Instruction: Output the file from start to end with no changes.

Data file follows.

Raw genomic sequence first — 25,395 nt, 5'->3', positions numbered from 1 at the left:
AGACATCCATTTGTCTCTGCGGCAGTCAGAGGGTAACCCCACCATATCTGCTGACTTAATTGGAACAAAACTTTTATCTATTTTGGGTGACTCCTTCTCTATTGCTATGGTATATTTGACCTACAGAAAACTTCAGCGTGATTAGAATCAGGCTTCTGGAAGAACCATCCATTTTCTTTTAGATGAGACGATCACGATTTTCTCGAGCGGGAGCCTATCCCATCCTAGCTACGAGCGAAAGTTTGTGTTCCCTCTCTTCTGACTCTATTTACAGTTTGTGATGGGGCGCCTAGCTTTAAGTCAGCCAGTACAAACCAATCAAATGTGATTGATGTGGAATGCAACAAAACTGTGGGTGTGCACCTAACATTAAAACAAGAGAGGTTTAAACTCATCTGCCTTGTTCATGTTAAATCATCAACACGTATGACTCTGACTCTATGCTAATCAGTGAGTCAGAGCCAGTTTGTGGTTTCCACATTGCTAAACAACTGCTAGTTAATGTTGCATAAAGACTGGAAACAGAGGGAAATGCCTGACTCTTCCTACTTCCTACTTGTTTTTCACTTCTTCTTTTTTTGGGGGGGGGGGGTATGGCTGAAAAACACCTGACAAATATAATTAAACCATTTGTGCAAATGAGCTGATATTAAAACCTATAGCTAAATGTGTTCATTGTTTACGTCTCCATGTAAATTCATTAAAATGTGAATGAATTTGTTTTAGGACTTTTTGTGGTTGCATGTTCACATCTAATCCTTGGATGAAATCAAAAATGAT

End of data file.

Raw genomic sequence first — 25,395 nt, 5'->3', positions numbered from 1 at the left:
AGACATCCATTTGTCTCTGCGGCAGTCAGAGGGTAACCCCACCATATCTGCTGACTTAATTGGAACAAAACTTTTATCTATTTTGGGTGACTCCTTCTCTATTGCTATGGTATATTTGACCTACAGAAAACTTCAGCGTGATTAGAATCAGGCTTCTGGAAGAACCATCCATTTTCTTTTAGATGAGACGATCACGATTTTCTCGAGCGGGAGCCTATCCCATCCTAGCTACGAGCGAAAGTTTGTGTTCCCTCTCTTCTGACTCTATTTACAGTTTGTGATGGGGCGCCTAGCTTTAAGTCAGCCAGTACAAACCAATCAAATGTGATTGATGTGGAATGCAACAAAACTGTGGGTGTGCACCTAACATTAAAACAAGAGAGGTTTAAACTCATCTGCCTTGTTCATGTTAAATCATCAACACGTATGACTCTGACTCTATGCTAATCAGTGAGTCAGAGCCAGTTTGTGGTTTCCACATTGCTAAACAACTGCTAGTTAATGTTGCATAAAGACTGGAAACAGAGGGAAATGCCTGACTCTTCCTACTTCCTACTTGTTTTTCACTTCTTCTTTTTTTGGGGGGGGGGGGTATGGCTGAAAAACACCTGACAAATATAATTAAACCATTTGTGCAAATGAGCTGATATTAAAACCTATAGCTAAATGTGTTCATTGTTTACGTCTCCATGTAAATTCATTAAAATGTGAATGAATTTGTTTTAGGACTTTTTGTGGTTGCATGTTCACATCTAATCCTTGGATGAAATCAAAAATGAT